Friday, March 22, 2013

World Folktales and Fables Week

It's World Folktales and Fables week! There are many folk tale, fable, and fairy tale books that aren't Grimm of Perrault (I covered those here, here, and here.) Let's look at some of them:


Sun and Moon, Ice and Snow by Jessica Day George. Less of a retelling and more a fleshing out to make it a full-length novel, this is a beautiful and version of the Norwegian tale, East of the Sun, West of the Moon.

American Born Chinese by Gene Luen Yang. old in three parts, this graphic novel's stories eventually merge into a single tale about accepting who you are. Jin Wong just wants to be an all-American kid instead of an immigrant one. Danny (a truly all-American kid) is horribly embarrassed by the antics of his cousin Chin-Kee. And the legendary Monkey King just wants to be the most revered of all the gods.

Tam Lin by Pamela Dean. This one takes the ancient ballad of Tam Lin and sets it in an English department at a small liberal arts school in the 1970s. It goes in and out of print (sadly, at the moment, it's out of print) but it's worth tracking down-- it's been a favorite of mine since I was a teen.


Lots of entries from Simon Pulse's Once Upon a Time series. This series does have multiple authors, but most of the non-Grimm/Perrault stories (and most of my favorites in general) are done by Dokey.

Wild Orchid by Cameron Dokey. This is a great novelization of the ballad of Mulan. While some plot elements are truer to the Disney movie than the original, it's still really well done.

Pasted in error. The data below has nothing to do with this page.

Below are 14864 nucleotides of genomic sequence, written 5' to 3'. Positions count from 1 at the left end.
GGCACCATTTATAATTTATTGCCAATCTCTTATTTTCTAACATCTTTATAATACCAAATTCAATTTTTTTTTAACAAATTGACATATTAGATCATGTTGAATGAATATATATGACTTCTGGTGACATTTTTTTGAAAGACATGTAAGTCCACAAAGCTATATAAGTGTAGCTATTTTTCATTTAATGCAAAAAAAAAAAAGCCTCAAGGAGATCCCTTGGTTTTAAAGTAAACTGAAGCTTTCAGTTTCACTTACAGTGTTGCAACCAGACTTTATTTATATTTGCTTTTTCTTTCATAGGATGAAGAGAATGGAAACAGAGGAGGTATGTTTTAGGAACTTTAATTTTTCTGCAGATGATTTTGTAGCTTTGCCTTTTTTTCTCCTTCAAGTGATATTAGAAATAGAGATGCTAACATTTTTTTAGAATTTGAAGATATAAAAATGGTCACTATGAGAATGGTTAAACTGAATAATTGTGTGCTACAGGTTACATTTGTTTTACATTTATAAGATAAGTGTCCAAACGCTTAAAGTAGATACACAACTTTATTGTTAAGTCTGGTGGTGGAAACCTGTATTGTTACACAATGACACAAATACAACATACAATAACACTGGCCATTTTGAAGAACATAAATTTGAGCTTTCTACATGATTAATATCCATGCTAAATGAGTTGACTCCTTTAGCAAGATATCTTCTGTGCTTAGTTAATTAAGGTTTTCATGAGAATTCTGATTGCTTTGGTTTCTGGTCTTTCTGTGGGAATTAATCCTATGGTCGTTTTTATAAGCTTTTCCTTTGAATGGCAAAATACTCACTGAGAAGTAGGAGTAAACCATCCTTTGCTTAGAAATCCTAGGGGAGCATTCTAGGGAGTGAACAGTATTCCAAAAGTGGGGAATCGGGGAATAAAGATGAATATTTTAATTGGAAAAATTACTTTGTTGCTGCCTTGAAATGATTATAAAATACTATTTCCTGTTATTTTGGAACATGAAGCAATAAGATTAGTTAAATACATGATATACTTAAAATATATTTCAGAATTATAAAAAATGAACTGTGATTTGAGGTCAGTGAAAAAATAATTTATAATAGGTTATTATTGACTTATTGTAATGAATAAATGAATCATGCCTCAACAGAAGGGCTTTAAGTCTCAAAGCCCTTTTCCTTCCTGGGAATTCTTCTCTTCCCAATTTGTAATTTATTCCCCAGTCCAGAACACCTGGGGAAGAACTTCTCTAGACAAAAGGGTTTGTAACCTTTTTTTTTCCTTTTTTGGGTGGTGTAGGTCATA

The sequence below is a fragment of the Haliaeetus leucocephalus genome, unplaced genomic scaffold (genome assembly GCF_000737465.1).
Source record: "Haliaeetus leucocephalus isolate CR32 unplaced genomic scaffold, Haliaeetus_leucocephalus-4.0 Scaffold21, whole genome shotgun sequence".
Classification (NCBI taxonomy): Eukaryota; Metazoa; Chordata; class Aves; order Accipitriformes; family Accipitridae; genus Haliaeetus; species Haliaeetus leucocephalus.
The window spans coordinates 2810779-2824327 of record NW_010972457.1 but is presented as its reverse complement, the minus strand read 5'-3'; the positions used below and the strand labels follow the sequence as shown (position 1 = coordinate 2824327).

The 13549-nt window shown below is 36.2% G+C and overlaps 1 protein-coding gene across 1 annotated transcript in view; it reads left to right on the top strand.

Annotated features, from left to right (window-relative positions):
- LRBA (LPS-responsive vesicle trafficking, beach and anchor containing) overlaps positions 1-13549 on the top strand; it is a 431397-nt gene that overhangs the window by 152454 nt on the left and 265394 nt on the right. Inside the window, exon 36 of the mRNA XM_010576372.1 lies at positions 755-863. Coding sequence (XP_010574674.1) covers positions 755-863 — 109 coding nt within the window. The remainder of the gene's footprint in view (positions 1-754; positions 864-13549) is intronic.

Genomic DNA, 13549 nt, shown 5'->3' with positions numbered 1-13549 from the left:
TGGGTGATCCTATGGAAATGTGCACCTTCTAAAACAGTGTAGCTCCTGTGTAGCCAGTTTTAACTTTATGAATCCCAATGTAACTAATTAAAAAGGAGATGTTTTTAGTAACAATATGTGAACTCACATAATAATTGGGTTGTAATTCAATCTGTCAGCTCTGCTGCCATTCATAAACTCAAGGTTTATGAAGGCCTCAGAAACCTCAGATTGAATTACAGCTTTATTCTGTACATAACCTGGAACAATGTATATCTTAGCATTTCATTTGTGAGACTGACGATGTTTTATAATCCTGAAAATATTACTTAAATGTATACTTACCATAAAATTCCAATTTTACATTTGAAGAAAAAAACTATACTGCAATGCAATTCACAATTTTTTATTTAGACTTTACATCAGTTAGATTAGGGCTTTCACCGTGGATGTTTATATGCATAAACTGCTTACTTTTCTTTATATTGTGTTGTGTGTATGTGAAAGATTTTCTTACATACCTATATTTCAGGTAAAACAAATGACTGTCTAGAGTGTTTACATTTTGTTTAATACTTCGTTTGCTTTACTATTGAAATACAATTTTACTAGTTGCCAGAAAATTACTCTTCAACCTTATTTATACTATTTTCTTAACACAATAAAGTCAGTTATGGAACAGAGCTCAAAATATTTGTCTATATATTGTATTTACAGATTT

The Storyteller's Daughter by Cameron Dokey. This time Dokey and the Once Upon a Time series takes on Arabian Nights but instead of focusing on one of the 1001 tales, she focuses on the frame story. This is Scharazad's tale, her version of what happened with the king, and why.

Winter's Child by Cameron Dokey. When Kai declares his love for his best friend Grace, she feels trapped and starts to pull away, but when Kai disappears, it's up to Grace to find him in this retelling of Hans Christian Andersen's The Snow Queen.


Circle of Cranes by Annette LeBox. Suyin is an orphan who has an uncanny gift for languages, and has been forbidden to learn embroidery, an important cultural skill in her Miao village. When an opportunity to go to America comes, the village sends her. The opportunity turns out to be working in a sweatshop as an undocumented worker. At night, the cranes come for her, teaching her embroidery and about her magical past and powers. Incorporating the Japanese Crane Wife folktale, this is a blend of contemporary grit and magical escape.

The Jersey Devil by James McCloy and Ray Miller. A great introduction to the sinister creature that stalks through New Jersey's Pinewoods.

What ones am I missing? What are your favorite books based on world fables or folktales? Any good ones from Africa or South America (both missing from my list)?

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